Why We Eat: Pozole
Why We Eat: Pozole
Claudette Zepeda, chef and amateur Mexican food anthropologist, breaks down pozole, an ancient Mexican hominy soup that dates back to before the colonization of the Aztecs by the Spanish Conquistadors.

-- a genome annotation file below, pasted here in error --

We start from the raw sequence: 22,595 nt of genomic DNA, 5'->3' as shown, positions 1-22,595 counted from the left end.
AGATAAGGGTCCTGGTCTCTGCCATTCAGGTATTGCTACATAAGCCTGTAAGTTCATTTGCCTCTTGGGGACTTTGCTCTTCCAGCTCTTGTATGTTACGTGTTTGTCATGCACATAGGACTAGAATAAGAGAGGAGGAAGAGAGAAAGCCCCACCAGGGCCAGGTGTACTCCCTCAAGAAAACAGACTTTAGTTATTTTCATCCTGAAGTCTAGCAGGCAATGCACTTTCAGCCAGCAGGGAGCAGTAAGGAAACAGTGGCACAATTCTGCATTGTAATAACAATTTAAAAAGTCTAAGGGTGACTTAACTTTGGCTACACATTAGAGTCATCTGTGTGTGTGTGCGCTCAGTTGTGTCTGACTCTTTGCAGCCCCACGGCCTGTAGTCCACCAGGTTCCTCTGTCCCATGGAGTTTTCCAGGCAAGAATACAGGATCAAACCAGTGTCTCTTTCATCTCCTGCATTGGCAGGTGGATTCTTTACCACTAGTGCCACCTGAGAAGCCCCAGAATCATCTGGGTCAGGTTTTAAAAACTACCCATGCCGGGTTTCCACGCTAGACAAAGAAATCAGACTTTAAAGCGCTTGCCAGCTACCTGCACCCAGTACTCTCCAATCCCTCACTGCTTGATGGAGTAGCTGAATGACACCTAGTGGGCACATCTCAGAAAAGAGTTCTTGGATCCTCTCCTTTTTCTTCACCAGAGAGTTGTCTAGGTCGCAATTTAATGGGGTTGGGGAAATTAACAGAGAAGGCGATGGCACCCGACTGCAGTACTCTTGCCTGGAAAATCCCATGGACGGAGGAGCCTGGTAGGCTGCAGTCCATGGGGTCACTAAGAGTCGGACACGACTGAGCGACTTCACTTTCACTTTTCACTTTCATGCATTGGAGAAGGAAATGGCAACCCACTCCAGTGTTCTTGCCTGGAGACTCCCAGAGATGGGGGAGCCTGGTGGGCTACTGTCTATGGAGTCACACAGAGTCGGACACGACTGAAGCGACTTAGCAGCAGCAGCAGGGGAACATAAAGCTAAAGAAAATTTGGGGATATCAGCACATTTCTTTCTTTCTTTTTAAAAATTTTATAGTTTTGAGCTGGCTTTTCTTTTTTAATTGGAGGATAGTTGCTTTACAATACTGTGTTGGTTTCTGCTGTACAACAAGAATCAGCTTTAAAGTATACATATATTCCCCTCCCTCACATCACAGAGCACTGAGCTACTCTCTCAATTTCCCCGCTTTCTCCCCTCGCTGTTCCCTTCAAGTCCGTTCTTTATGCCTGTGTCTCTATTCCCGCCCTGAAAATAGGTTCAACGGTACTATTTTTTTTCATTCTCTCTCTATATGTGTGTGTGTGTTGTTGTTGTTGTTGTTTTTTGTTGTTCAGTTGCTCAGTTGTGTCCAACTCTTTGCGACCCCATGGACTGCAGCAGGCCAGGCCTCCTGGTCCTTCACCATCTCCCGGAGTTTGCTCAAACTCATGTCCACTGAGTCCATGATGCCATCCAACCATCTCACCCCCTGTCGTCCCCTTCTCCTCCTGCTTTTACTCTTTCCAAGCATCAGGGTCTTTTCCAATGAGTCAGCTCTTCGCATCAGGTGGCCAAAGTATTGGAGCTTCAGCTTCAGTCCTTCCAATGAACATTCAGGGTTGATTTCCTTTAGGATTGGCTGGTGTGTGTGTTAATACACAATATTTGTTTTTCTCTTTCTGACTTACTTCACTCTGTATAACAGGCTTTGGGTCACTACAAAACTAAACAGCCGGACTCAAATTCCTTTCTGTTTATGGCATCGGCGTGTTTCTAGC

Claudette takes the recipe step-by-step, building the traditional dish from nixtamalized maize, chilies, and pig’s feet, while sharing her own family’s pozole recipe traditions. Claudette explains how pozole is a communal and celebratory food with religious ties, as it was originally made with the human flesh of the Aztec’s prisoners, and later replaced with pork when the post-conquest Catholics banned cannibalism. With its roots in the ancient Aztec era and its transformations throughout past centuries, Claudette celebrates this classic Mexican dish that continues to be enjoyed today.

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